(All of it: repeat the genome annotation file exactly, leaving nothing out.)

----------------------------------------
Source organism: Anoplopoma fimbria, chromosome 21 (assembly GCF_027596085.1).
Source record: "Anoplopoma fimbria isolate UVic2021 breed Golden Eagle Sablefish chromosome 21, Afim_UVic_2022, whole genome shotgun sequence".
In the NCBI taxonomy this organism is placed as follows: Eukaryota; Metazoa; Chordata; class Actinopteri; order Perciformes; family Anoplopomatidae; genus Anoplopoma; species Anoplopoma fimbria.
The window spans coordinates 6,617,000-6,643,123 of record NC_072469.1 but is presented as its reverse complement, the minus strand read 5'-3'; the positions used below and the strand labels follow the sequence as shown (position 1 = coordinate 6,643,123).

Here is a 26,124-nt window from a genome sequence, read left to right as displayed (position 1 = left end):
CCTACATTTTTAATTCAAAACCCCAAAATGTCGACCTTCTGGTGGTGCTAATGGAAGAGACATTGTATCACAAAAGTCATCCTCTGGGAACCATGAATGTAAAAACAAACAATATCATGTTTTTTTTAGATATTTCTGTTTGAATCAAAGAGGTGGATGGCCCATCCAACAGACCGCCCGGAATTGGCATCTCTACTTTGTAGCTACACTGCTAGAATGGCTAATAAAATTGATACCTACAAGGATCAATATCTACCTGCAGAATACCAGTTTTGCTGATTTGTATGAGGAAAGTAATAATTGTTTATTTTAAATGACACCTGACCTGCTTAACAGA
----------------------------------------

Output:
Source organism: Anoplopoma fimbria, chromosome 21 (assembly GCF_027596085.1).
Source record: "Anoplopoma fimbria isolate UVic2021 breed Golden Eagle Sablefish chromosome 21, Afim_UVic_2022, whole genome shotgun sequence".
In the NCBI taxonomy this organism is placed as follows: Eukaryota; Metazoa; Chordata; class Actinopteri; order Perciformes; family Anoplopomatidae; genus Anoplopoma; species Anoplopoma fimbria.
The window spans coordinates 6,617,000-6,643,123 of record NC_072469.1 but is presented as its reverse complement, the minus strand read 5'-3'; the positions used below and the strand labels follow the sequence as shown (position 1 = coordinate 6,643,123).

Here is a 26,124-nt window from a genome sequence, read left to right as displayed (position 1 = left end):
CCTACATTTTTAATTCAAAACCCCAAAATGTCGACCTTCTGGTGGTGCTAATGGAAGAGACATTGTATCACAAAAGTCATCCTCTGGGAACCATGAATGTAAAAACAAACAATATCATGTTTTTTTTAGATATTTCTGTTTGAATCAAAGAGGTGGATGGCCCATCCAACAGACCGCCCGGAATTGGCATCTCTACTTTGTAGCTACACTGCTAGAATGGCTAATAAAATTGATACCTACAAGGATCAATATCTACCTGCAGAATACCAGTTTTGCTGATTTGTATGAGGAAAGTAATAATTGTTTATTTTAAATGACACCTGACCTGCTTAACAGA